Bangkok doesn't lack for markets, and they are generally the cheapest places to shop. This doesn't necessarily reflect on the quality of the goods sold either, and some excellent bargains are for the taking in Bangkok if you know where to look. Chatuchak Weekend Market is pretty much the undisputed king of all Bangkok markets. The scale of it is pretty unbelievable - it covers an area of 70 rai (35 acres), contains more than 15 000 shops and stalls, has over 200 000 visitors each day, and they spend an estimated total of 30 million baht (approx US$750 000). The range of products on sale is extensive, and includes household accessories, handicrafts, religious artifacts, art, antiques, live animals (which unfortunately are frequently caged in cruel conditions), books, music, clothes, food, plants and flowers etc...
Chatuchak is a particularly good place to buy all sorts of Thai handicrafts, as there's a huge range, the quality is high and the intense competition keeps the prices low. Be careful when buying antiques, the large majority on offer are fake and telling the difference between the genuine and the copies can be extremely difficult. Genuine antiques require a permit to be taken out of the country, but you will also need a permit if a fake is good enough to fool the inspecting customs officer.
Bargaining is expected, if not mandatory, at Chatuchak and the prices are generally substantially cheaper than the shopping centers and street stalls on Silom and Sukhumvit. Many shops in the more centrals areas of the city also have a branch here, selling the same goods for much lower prices.
The published opening hours for the market are from 9.00am to 6.00pm on Saturday and Sunday, though many of the stalls actually open sometime between 9.00am and 10.00am and close around sunset. Chatchak is also open on Friday as a market for wholesalers, but there is no problem doing normal shopping on this day either (same opening times). The Garden Plants section is also open on Wednesdays and Thursday from 7.00am to 6.00pm. Watch out for pickpockets, as even though they're not a particularly big problem the crowded conditions make it easy for them to operate successfully.
Chatuchak has in theory been segregated into areas depending on the types of goods sold, and there are maps available for the market which detail the various sections. You're as well to just forget them and just wander wherever takes your fancy, as it is an extremely disorientating place of many narrow alleys and trying to follow a map around can prove very frustrating.
Chatuchak always gets very hot and humid during the day, and it's far from the most comfortable shopping experience but for most people the benefits outweigh the disadvantages. Going early in the day when it is a bit cooler is recommended.
The best way to get here is on the Skytrain, Mo Chit station is only about five minutes walk away from the market. Finding your way from the station is easy - just follow the large crowd of people that will also be heading to/from there (right).
Patpong night market is very popular with tourists, but there's no real good reason why. It's got the same combination of souvenirs, fake brand name items and cheap clothes as in any tourist area in the city, but prices are way over the going rate. Bargaining very hard is essential to get a good deal and the touts for the go-go bars that Patpong is most famous for are persistent, annoying and can be aggressive. Patpong is between Silom and Surawong roads, and any taxi driver will know it.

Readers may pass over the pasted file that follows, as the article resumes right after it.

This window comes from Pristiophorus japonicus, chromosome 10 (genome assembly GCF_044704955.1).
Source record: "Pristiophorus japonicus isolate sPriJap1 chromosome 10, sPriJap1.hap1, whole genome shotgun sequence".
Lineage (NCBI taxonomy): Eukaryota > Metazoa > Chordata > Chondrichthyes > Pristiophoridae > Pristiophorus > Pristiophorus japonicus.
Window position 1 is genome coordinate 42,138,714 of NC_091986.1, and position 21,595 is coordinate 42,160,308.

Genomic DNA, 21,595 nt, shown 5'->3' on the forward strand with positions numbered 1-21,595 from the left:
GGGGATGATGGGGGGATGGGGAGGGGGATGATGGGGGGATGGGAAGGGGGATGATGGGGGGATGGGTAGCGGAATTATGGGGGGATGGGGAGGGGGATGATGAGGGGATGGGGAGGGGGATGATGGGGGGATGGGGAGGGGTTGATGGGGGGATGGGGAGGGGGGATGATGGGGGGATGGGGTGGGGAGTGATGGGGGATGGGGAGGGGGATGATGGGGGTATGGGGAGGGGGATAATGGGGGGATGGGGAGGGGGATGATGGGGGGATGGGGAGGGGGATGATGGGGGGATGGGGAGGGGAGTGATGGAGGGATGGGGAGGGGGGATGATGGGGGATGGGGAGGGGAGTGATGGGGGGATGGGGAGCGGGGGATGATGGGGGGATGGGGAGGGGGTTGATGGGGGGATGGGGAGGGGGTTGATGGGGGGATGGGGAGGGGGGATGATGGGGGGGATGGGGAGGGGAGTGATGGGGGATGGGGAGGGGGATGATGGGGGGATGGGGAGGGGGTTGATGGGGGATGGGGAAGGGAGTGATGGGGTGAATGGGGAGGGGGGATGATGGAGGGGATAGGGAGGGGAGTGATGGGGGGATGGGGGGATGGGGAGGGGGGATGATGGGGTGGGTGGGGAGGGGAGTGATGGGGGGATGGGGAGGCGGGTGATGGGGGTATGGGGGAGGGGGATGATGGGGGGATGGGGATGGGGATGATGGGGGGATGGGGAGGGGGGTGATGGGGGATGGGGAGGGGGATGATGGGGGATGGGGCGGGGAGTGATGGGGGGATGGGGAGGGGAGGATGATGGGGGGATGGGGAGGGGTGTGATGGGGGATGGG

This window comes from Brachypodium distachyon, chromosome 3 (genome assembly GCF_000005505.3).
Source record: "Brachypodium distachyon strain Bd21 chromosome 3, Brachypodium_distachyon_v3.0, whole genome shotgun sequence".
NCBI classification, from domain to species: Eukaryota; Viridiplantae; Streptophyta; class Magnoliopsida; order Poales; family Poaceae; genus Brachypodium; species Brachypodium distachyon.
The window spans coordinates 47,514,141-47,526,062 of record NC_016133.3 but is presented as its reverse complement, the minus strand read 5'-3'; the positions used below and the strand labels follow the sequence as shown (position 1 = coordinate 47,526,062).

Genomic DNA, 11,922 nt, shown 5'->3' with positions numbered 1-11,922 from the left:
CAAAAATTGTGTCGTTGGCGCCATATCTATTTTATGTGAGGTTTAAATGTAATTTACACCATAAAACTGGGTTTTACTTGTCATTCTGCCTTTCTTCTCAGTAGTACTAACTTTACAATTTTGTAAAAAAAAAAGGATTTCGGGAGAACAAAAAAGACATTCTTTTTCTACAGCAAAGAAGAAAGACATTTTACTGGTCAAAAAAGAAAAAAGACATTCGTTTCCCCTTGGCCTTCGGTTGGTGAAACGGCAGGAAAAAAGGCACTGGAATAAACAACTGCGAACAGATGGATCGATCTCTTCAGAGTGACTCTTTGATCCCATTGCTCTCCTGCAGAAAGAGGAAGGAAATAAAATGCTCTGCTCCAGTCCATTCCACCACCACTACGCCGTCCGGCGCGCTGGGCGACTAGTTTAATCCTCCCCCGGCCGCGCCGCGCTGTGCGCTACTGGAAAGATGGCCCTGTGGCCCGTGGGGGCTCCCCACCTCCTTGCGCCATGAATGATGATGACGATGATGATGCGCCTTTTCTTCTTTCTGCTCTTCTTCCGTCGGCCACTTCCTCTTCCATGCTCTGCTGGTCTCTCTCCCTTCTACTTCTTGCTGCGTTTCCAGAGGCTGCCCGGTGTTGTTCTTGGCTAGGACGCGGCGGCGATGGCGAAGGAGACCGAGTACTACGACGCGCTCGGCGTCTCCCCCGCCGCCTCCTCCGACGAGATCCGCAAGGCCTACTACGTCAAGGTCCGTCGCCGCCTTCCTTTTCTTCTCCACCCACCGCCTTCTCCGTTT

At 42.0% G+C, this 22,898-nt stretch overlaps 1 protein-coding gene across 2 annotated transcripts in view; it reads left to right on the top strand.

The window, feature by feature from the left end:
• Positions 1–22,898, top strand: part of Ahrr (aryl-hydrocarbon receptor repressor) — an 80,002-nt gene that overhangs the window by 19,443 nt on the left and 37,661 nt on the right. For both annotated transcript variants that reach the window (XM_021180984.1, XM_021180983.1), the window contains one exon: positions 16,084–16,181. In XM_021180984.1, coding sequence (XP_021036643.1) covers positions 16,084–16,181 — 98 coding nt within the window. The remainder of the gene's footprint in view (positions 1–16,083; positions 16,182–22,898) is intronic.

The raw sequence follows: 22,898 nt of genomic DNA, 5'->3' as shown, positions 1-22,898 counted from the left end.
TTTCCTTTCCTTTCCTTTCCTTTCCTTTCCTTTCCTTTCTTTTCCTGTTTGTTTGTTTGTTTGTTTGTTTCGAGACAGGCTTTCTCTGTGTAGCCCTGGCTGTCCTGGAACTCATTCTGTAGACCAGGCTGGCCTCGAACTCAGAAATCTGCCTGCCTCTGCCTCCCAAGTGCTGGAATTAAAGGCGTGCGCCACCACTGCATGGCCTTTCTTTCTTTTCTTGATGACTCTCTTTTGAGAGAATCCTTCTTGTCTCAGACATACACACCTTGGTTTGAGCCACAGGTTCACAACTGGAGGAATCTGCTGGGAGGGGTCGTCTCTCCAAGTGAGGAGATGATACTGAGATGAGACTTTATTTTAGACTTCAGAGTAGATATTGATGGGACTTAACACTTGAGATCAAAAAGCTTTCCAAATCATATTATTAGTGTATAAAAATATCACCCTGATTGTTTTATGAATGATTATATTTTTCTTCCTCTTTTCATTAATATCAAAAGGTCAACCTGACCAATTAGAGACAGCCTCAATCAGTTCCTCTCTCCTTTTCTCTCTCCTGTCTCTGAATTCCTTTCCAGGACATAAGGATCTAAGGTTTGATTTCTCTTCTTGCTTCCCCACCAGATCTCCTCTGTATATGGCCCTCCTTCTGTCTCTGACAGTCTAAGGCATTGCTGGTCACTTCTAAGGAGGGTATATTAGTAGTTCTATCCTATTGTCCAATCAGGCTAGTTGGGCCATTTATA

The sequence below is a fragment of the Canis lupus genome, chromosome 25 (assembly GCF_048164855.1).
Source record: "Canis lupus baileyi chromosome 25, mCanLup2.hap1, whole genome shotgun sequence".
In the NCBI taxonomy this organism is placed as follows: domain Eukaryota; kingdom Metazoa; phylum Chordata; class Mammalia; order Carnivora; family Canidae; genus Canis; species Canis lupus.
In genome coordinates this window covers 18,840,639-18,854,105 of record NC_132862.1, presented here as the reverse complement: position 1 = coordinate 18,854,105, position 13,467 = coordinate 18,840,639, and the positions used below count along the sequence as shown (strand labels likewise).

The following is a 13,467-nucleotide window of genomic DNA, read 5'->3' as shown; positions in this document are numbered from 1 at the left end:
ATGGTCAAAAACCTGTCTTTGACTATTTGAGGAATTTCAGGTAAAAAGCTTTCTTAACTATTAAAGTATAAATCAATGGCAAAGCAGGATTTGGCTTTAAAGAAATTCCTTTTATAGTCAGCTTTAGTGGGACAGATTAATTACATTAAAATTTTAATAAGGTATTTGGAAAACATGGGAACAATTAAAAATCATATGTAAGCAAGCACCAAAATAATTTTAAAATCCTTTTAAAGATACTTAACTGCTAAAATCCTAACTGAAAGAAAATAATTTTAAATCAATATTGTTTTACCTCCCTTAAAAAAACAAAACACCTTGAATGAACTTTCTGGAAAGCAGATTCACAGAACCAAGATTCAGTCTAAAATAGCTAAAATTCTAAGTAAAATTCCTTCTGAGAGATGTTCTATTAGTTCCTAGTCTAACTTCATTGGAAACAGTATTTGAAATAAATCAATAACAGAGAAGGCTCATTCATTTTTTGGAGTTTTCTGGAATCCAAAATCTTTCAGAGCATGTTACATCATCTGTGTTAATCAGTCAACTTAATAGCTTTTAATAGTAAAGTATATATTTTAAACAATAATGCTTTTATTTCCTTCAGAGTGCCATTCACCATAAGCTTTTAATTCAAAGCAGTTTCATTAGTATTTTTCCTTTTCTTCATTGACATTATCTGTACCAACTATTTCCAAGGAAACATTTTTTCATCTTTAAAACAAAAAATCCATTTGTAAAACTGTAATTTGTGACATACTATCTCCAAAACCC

The 24 hour Pratunam market is situated by the intersection of Ratchaprarop and Phetburi (Phetchaburi) roads, very near to the Amari Watergate hotel. This is notable as perhaps the best place in Bangkok to buy cheap clothes, fabrics and textiles - wholesalers and exporters buy here, as well as individual consumers. The market is not on the main road, look for the entrances that lead to it behind the shops. The Bai Yoke market in the same area sells the same sort of thing. As well as the market, there are many clothes and textile shops in this area. A little down Phetburi road is the Nai Loet (also called Nai Lert) market, a kind of scaled down Chatuchak. If you've already been to Chatuchak there's little point in coming here as the goods on offer are similar, but it's worth a visit if you can't make it up to Chatuchak market proper.
The large Banglamphu market extends over Phra Sumen road, Chakrapong road and others nearby. Despite it's proximity to touristy Khao San road, this is still mainly a market frequented by locals to buy clothes, household accessories etc...There's a separate market on Khao San road itself, which sells anything the foreign backpacker could need including backpacks, stereos, pirate DVSs, books, clothes, traveling accessories etc... Not far away is Bo-Be market, located where Khlong Saen Saep meets Krung Kasem road, a wholesale clothes and textiles market with cheap prices. There are a couple of amulet markets nearby also at Wat Ratchanada and Wat Mahathat (in the historic district).
Across the river from Banglamphu is the Pin Klao - Nakhon Chaisi road area, which has a general market in the area close to the Southern bus terminal ('Sai Tai'). South of here in Thonburi, close to the King Taksin statue roundabout, is another large general market. Tourists are pretty rare in either of these areas.